10.  As mentioned above, the reform of Initial Teacher education has a significant role to play in preparing new teaching professionals ready for the challenges and opportunities involved in the ambitious reforms proposed by Professor Donaldson. Accordingly, we are of the firm opinion that there should be similar attention paid to ensuring the entry qualifications of other workforce groups, for example PGCE FE, are similarly aligned to the needs of the new curriculum.


11.  The Council recommends that further work could be done to encourage schools to engage positively and confidently with the new curriculum through demonstrating linkages with new Estyn inspection frameworks that allow innovation and creativity for schools and colleges in working towards the new curriculum. Practitioners report that they perceive there to be some tensions between the current accountability measures and the culture and ethos espoused in ‘Successful Futures’ that need realigning in order to give schools the confidence to innovate in terms of curriculum and teaching and learning.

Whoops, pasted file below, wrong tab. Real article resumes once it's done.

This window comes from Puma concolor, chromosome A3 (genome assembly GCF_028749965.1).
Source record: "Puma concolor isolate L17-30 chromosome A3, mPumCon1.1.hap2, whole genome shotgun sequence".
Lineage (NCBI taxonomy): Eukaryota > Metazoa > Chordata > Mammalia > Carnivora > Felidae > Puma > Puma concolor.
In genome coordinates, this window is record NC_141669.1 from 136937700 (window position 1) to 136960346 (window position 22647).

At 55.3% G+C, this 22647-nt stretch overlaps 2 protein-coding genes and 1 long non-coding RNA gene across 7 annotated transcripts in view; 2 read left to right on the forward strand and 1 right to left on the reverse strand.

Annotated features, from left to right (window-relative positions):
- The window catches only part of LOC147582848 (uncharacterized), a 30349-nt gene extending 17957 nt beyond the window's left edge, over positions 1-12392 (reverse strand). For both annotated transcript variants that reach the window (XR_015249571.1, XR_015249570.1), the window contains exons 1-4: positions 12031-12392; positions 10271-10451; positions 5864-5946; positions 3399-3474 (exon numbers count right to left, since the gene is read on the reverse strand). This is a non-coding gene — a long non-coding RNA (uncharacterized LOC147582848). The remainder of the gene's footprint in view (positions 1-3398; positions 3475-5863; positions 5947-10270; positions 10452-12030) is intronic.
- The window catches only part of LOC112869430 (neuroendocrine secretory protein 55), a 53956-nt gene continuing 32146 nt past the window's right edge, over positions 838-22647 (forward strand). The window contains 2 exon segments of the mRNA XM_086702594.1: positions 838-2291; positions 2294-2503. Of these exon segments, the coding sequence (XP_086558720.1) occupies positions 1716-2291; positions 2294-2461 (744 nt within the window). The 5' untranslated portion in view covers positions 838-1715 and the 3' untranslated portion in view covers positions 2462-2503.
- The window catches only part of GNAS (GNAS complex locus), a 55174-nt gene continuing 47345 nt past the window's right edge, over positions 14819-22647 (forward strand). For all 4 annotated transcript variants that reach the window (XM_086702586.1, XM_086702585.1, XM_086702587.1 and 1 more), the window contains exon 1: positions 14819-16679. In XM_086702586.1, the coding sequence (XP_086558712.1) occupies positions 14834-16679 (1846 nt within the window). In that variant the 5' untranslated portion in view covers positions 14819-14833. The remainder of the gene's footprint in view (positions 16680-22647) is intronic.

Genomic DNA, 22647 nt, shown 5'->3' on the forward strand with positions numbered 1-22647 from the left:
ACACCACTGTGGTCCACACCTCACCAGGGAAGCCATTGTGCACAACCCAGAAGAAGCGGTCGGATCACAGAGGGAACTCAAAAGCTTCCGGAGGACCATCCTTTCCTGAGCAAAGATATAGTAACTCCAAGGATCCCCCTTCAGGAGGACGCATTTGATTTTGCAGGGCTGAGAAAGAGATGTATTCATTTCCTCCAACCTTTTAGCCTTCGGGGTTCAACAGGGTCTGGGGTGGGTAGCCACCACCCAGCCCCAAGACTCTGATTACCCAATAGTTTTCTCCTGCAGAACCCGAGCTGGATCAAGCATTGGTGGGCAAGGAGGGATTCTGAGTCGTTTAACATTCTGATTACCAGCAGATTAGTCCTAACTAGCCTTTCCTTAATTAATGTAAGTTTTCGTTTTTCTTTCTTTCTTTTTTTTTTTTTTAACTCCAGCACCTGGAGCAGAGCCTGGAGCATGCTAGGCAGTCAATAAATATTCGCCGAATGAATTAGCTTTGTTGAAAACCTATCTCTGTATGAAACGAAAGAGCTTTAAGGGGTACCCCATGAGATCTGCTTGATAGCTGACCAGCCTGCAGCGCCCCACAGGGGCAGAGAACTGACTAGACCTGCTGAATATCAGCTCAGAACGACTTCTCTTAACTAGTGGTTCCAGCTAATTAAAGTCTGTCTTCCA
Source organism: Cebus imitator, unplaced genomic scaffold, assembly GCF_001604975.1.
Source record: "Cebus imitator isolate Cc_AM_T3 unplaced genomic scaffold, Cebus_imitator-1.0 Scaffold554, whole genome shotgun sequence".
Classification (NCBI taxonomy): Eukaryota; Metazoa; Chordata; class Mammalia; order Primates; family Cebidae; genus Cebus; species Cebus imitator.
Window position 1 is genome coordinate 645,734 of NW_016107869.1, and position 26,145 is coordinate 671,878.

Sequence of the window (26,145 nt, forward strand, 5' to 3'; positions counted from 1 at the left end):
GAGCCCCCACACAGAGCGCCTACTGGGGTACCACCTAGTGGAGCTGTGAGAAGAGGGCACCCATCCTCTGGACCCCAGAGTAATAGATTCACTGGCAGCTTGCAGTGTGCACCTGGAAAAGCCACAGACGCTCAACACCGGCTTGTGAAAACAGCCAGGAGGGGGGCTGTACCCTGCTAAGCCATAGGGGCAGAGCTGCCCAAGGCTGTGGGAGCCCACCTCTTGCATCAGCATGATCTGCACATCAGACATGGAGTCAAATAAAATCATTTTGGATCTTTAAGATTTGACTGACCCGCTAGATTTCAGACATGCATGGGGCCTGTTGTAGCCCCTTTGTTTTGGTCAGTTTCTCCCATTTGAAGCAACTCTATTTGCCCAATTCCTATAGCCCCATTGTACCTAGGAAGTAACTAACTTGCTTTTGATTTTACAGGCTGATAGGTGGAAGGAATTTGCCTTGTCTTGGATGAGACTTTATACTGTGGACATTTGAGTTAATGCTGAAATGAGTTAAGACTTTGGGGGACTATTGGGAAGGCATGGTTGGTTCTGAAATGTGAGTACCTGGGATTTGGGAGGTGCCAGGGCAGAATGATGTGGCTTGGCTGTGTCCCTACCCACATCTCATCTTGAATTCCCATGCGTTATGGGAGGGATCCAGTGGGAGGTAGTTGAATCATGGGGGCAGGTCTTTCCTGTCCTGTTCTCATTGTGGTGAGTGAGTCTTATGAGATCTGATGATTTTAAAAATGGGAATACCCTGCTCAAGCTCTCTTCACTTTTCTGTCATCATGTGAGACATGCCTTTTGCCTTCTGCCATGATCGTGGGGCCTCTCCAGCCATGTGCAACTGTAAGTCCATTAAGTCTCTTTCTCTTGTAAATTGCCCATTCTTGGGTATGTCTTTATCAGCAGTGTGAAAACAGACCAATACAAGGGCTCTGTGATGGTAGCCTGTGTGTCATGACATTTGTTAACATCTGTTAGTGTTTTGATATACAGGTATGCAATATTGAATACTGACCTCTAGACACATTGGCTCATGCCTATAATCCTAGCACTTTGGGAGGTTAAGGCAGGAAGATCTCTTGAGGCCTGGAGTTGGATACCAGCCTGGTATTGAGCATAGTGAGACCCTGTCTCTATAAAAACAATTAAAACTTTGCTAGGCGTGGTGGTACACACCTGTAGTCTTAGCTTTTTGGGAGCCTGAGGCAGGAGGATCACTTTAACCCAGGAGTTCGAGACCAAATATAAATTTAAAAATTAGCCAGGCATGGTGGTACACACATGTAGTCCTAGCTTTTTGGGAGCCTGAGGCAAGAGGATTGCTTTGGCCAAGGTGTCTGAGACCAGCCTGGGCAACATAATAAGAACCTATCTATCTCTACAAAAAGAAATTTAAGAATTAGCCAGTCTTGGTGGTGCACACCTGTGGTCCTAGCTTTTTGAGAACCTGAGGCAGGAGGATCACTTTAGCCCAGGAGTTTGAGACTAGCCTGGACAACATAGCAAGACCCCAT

Governance arrangements for implementation and the role of the Independent Advisory Board, Change Board and Strategic Stakeholder Group;


12.  The EWC’s Chief Executive is a member of the Change Board. As such, the Council is aware of a recent review by the Board of its terms of reference and working practices. The Council is encouraged by this scrutiny and proactive approach.


13.  However, the Council considers that some improvements could be made to existing arrangements, for example:


·         a stronger presence from all sectors and registrant groups on the various boards, including from FE, support staff and youth work;